Faricius (DNB00)

From Wikisource
Jump to navigation Jump to search

FARICIUS (d. 1117), abbot of Abingdon, a native of Arezzo in Tuscany, a skilful physician, and a man of letters, was in England in 1078, when he witnessed the translation of the relics of St. Aldhelm [q. v.], and was cellarer of Malmesbury Abbey when, in 1100, he was elected abbot of Abingdon. He owed his election to a vision. The abbey of Abingdon had fallen into decay; cloister, dormitory, and chapter-house were in ruins, the brethren scarcely had bread to eat, and the abbacy was vacant. A young monk had a vision of the Virgin, who bade him tell the prior and convent to elect her chaplain, the cellarer of Malmesbury, as their abbot. They applied to Henry I, and received license to elect Faricius, who was either already, or soon afterwards, the king's physician. He was consecrated on 1 Nov. by Robert, bishop of Lincoln, and the next year was received with much rejoicing by the brethren of his new house. It is said that as Archbishop Anselm was then in exile, Faricius laid his pastoral staff on the high altar. Anselm, however, returned to England on 23 Sept. 1100, and did not leave it again until 1103, so the story no doubt belongs to the period of the archbishop's second absence, and shows that Faricius belonged to the strict ecclesiastical party. He was learned and industrious, courteous in manners, and eloquent, though his foreign tongue was some disadvantage to him (Gesta Pontificum, p. 331). Moreover he was a man of quick understanding and great ability, and seems in all points to have been a good specimen of the scientific churchman of southern Europe. The restoration of the conventual buildings was his first care, and he further rebuilt a large part of the church, probably the whole of the eastern end, the transepts, and the central tower, placing his new building to the south of St. Æthelwold's church (Chronicon de Abingdon, ii. 286; Leland, Itinerary, ii. 13). He enriched the abbey by obtaining grants of land and by costly gifts of various kinds, caused several books, both of divinity and medicine, to be copied for the library, was liberal and kind to the monks, and raised their number from twenty-eight to eighty. The payments he received for his work as a physician enabled him to do all this, for many of the chief persons in the kingdom sought his advice. When Queen Matilda was expecting her first child the king sent her to stay in the immediate neighbourhood of Abingdon, and placed her under the care of Faricius and another Italian physician named Grimbald or Grimaldi, his intimate friend. The abbot interested the queen in the rebuilding of the church, and obtained through her intercession a grant from the king of the island of Andresey and all the buildings upon it. Another grant which he received for attending Geoffrey, son of Aubrey de Vere, was the parish church of Kensington along with certain lands there. When, after the see of Canterbury had remained vacant for five years, Henry held a council at Windsor on 26 April 1114 in order to fix on a successor to Anselm, he was anxious to procure the election of Faricius, in whom he placed entire confidence, and the monks of Christ Church, who were summoned to the council, were highly pleased at the prospect (Eadmer). The suffragan bishops, however, opposed the scheme, for they were afraid that Faricius as an Italian and a strict churchman would involve the church in fresh disputes. This feeling was not expressed openly, but the Bishops of Lincoln and Salisbury alleged that it would be unseemly that a physician who attended women should be made archbishop. The king gave up the point, and Ralph, bishop of Rochester, was elected. The historian of Abingdon seems to have been mistaken in asserting that Faricius was elected to the archbishopric. Faricius died at Abingdon on 23 Feb. 1115 (Chron. de Abingdon, ii. 290), or, more correctly, 1117 (ib. p. 158; A.-S. Chron.) On the 2nd of that month, it is said, he fell sick after eating some food prepared by one of the brethren, and at once declared that he should die. He wrote a ‘Life of St. Aldhelm,’ which is criticised by William of Malmesbury in his ‘Life’ of the saint. His work is without doubt the anonymous ‘Life’ in the contemporary Cotton MS. Faustina, B. iv., which is printed in the Bollandists' ‘Acta SS.’ May vi. 84, and by Dr. Giles in his edition of Aldhelm's works. He is also said to have written letters and a work proving that infants dying without baptism cannot be saved (Bale; Tanner). His anniversary was kept with much solemnity at Abingdon, and in one place in the ‘De Obedientiariis Abbendoniæ’ he is styled saint.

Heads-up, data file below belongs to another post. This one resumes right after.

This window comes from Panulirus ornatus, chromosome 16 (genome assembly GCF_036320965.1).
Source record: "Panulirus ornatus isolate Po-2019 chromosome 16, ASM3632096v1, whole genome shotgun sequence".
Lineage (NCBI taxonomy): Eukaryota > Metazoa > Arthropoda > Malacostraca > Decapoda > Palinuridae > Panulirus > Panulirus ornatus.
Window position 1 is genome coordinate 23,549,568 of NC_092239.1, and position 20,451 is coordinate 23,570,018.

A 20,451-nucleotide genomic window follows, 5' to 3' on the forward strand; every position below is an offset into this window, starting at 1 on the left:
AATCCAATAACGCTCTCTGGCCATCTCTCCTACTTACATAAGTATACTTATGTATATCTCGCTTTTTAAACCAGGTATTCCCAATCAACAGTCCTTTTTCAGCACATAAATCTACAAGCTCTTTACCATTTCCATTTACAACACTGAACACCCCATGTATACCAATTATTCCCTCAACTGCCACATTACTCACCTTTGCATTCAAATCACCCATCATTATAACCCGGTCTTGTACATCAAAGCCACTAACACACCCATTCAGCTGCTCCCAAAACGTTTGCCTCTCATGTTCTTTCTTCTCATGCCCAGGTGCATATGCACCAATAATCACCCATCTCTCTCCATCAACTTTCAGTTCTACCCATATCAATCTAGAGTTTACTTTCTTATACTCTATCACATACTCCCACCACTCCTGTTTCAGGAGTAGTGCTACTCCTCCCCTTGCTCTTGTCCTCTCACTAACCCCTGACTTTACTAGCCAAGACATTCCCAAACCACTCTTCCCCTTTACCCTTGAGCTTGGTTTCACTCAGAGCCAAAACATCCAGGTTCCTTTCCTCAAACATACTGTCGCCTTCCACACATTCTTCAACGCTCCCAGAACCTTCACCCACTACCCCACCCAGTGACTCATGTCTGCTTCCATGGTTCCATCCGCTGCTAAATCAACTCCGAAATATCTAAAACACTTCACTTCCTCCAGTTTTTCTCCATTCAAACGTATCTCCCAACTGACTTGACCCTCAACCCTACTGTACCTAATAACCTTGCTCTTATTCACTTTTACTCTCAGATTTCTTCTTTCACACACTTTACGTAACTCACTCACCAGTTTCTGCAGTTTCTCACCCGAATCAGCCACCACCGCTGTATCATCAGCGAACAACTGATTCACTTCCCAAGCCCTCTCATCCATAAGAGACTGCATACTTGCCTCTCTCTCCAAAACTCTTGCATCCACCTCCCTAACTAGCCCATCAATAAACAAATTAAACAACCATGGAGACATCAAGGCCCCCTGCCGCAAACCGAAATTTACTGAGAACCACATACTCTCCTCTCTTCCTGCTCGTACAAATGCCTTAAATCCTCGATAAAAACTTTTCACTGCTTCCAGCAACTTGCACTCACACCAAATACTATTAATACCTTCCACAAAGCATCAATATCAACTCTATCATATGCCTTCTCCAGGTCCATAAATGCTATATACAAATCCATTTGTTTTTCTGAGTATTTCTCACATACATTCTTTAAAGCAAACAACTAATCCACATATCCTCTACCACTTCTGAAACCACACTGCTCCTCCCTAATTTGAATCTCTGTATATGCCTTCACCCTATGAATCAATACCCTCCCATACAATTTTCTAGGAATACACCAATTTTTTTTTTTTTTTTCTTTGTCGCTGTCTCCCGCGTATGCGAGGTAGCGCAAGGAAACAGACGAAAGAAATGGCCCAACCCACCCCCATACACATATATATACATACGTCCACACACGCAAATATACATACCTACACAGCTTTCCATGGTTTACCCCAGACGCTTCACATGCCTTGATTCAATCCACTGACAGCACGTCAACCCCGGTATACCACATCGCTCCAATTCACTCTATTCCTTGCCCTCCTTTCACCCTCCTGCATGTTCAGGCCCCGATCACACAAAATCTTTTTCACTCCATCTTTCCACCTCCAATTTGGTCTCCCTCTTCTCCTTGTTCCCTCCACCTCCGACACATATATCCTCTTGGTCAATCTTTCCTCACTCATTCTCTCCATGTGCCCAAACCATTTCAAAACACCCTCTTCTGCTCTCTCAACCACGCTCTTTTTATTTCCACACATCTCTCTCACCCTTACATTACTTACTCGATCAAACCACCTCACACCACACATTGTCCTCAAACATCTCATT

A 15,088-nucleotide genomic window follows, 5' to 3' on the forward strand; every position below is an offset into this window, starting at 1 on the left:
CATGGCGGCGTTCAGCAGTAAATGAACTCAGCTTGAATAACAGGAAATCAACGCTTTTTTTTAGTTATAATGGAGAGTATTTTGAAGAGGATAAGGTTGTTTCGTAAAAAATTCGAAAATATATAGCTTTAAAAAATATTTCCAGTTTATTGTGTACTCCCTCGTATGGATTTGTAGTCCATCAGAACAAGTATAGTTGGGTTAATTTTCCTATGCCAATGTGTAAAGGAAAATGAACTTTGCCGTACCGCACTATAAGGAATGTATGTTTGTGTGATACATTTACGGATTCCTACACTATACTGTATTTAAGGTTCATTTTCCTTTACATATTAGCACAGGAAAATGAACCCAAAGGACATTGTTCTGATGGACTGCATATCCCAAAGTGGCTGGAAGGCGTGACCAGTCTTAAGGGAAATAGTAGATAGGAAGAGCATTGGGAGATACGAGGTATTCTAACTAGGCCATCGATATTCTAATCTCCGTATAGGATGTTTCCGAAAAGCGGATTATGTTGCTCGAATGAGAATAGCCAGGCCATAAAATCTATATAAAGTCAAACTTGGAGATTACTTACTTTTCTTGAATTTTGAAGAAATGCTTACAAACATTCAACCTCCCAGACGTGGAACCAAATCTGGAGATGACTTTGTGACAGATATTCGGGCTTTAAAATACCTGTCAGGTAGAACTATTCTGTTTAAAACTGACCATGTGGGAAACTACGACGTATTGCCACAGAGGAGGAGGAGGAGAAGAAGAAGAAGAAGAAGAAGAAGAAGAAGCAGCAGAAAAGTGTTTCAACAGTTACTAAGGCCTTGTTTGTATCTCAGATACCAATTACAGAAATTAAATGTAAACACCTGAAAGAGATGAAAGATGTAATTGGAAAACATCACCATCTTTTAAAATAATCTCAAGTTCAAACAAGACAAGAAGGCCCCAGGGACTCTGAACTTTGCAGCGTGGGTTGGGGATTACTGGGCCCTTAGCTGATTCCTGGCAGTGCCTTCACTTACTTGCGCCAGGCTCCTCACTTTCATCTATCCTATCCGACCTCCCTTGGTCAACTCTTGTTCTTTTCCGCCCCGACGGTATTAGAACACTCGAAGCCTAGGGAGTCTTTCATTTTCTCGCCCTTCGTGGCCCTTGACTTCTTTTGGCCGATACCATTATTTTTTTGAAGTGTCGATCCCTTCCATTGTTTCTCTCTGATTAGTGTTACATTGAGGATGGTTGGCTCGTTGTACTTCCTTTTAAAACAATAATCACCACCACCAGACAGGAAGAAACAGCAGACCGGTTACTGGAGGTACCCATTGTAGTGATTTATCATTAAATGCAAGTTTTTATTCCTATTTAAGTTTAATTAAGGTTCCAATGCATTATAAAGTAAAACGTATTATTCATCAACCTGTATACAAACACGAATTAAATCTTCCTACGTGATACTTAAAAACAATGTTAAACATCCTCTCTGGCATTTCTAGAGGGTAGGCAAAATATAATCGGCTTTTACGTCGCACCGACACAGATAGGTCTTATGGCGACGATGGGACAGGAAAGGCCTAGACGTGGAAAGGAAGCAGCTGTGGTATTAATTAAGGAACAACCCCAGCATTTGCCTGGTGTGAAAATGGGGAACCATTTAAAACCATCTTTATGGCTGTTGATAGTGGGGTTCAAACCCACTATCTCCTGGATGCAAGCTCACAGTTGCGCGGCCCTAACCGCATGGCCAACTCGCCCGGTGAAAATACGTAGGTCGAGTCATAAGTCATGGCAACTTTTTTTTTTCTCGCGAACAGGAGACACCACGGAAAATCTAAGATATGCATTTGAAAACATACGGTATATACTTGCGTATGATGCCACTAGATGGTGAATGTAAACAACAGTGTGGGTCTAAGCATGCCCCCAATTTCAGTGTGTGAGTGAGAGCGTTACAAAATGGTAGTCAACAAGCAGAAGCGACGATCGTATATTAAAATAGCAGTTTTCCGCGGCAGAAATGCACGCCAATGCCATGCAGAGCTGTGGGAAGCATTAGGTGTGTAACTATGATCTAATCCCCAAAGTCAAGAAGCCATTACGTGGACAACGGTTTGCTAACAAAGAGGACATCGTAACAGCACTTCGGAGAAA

[Chron. de Abingdon, ii. passim (Rolls Ser.); William of Malmesbury, Gesta Pontificum, pp. 126, 192, 330–2; Eadmer's Historia Novorum, lib. v. col. 489; Leland's Itinerary, ed. 1711, ii. 13.]

W. H.